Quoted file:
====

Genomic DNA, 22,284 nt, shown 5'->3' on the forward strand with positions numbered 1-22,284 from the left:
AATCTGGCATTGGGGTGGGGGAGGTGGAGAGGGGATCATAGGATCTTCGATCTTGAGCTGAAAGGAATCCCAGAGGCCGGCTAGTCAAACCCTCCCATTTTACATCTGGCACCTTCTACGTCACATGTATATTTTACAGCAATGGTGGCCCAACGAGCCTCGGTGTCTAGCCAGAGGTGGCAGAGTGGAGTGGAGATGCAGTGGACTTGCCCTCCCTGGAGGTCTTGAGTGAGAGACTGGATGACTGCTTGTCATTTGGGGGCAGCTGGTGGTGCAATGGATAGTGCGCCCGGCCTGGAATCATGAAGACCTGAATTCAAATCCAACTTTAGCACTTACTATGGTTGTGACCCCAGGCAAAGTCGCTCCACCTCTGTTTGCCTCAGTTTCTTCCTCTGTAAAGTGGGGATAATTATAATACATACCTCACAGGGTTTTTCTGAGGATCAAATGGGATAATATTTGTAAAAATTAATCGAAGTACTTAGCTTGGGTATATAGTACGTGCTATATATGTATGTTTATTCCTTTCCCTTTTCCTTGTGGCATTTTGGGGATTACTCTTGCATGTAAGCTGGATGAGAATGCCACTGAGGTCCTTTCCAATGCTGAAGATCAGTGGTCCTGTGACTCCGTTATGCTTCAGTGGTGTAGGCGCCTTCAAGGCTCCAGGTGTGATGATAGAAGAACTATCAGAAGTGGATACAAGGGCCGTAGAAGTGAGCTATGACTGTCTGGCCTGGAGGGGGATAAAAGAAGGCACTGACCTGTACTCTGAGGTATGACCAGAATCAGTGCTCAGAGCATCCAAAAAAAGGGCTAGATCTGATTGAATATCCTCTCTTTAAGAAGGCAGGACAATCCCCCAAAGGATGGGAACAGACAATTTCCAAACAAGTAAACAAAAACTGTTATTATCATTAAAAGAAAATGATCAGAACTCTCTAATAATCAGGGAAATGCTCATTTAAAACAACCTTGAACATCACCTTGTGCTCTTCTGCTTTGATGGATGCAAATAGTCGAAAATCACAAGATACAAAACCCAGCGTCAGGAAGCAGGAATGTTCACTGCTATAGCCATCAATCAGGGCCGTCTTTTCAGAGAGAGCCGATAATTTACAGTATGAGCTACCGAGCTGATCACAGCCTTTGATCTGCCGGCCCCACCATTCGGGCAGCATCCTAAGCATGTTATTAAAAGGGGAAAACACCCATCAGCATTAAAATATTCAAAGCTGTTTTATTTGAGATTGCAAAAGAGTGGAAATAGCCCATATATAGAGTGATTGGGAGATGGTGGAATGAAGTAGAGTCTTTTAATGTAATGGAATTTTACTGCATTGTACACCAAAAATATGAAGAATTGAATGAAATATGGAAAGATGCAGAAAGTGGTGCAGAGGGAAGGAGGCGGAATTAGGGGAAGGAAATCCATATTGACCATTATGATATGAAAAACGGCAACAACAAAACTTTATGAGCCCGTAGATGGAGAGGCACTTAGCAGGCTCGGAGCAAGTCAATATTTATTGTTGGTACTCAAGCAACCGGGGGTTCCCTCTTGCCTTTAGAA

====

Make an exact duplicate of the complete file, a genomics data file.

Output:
Genomic DNA, 22,284 nt, shown 5'->3' on the forward strand with positions numbered 1-22,284 from the left:
AATCTGGCATTGGGGTGGGGGAGGTGGAGAGGGGATCATAGGATCTTCGATCTTGAGCTGAAAGGAATCCCAGAGGCCGGCTAGTCAAACCCTCCCATTTTACATCTGGCACCTTCTACGTCACATGTATATTTTACAGCAATGGTGGCCCAACGAGCCTCGGTGTCTAGCCAGAGGTGGCAGAGTGGAGTGGAGATGCAGTGGACTTGCCCTCCCTGGAGGTCTTGAGTGAGAGACTGGATGACTGCTTGTCATTTGGGGGCAGCTGGTGGTGCAATGGATAGTGCGCCCGGCCTGGAATCATGAAGACCTGAATTCAAATCCAACTTTAGCACTTACTATGGTTGTGACCCCAGGCAAAGTCGCTCCACCTCTGTTTGCCTCAGTTTCTTCCTCTGTAAAGTGGGGATAATTATAATACATACCTCACAGGGTTTTTCTGAGGATCAAATGGGATAATATTTGTAAAAATTAATCGAAGTACTTAGCTTGGGTATATAGTACGTGCTATATATGTATGTTTATTCCTTTCCCTTTTCCTTGTGGCATTTTGGGGATTACTCTTGCATGTAAGCTGGATGAGAATGCCACTGAGGTCCTTTCCAATGCTGAAGATCAGTGGTCCTGTGACTCCGTTATGCTTCAGTGGTGTAGGCGCCTTCAAGGCTCCAGGTGTGATGATAGAAGAACTATCAGAAGTGGATACAAGGGCCGTAGAAGTGAGCTATGACTGTCTGGCCTGGAGGGGGATAAAAGAAGGCACTGACCTGTACTCTGAGGTATGACCAGAATCAGTGCTCAGAGCATCCAAAAAAAGGGCTAGATCTGATTGAATATCCTCTCTTTAAGAAGGCAGGACAATCCCCCAAAGGATGGGAACAGACAATTTCCAAACAAGTAAACAAAAACTGTTATTATCATTAAAAGAAAATGATCAGAACTCTCTAATAATCAGGGAAATGCTCATTTAAAACAACCTTGAACATCACCTTGTGCTCTTCTGCTTTGATGGATGCAAATAGTCGAAAATCACAAGATACAAAACCCAGCGTCAGGAAGCAGGAATGTTCACTGCTATAGCCATCAATCAGGGCCGTCTTTTCAGAGAGAGCCGATAATTTACAGTATGAGCTACCGAGCTGATCACAGCCTTTGATCTGCCGGCCCCACCATTCGGGCAGCATCCTAAGCATGTTATTAAAAGGGGAAAACACCCATCAGCATTAAAATATTCAAAGCTGTTTTATTTGAGATTGCAAAAGAGTGGAAATAGCCCATATATAGAGTGATTGGGAGATGGTGGAATGAAGTAGAGTCTTTTAATGTAATGGAATTTTACTGCATTGTACACCAAAAATATGAAGAATTGAATGAAATATGGAAAGATGCAGAAAGTGGTGCAGAGGGAAGGAGGCGGAATTAGGGGAAGGAAATCCATATTGACCATTATGATATGAAAAACGGCAACAACAAAACTTTATGAGCCCGTAGATGGAGAGGCACTTAGCAGGCTCGGAGCAAGTCAATATTTATTGTTGGTACTCAAGCAACCGGGGGTTCCCTCTTGCCTTTAGAA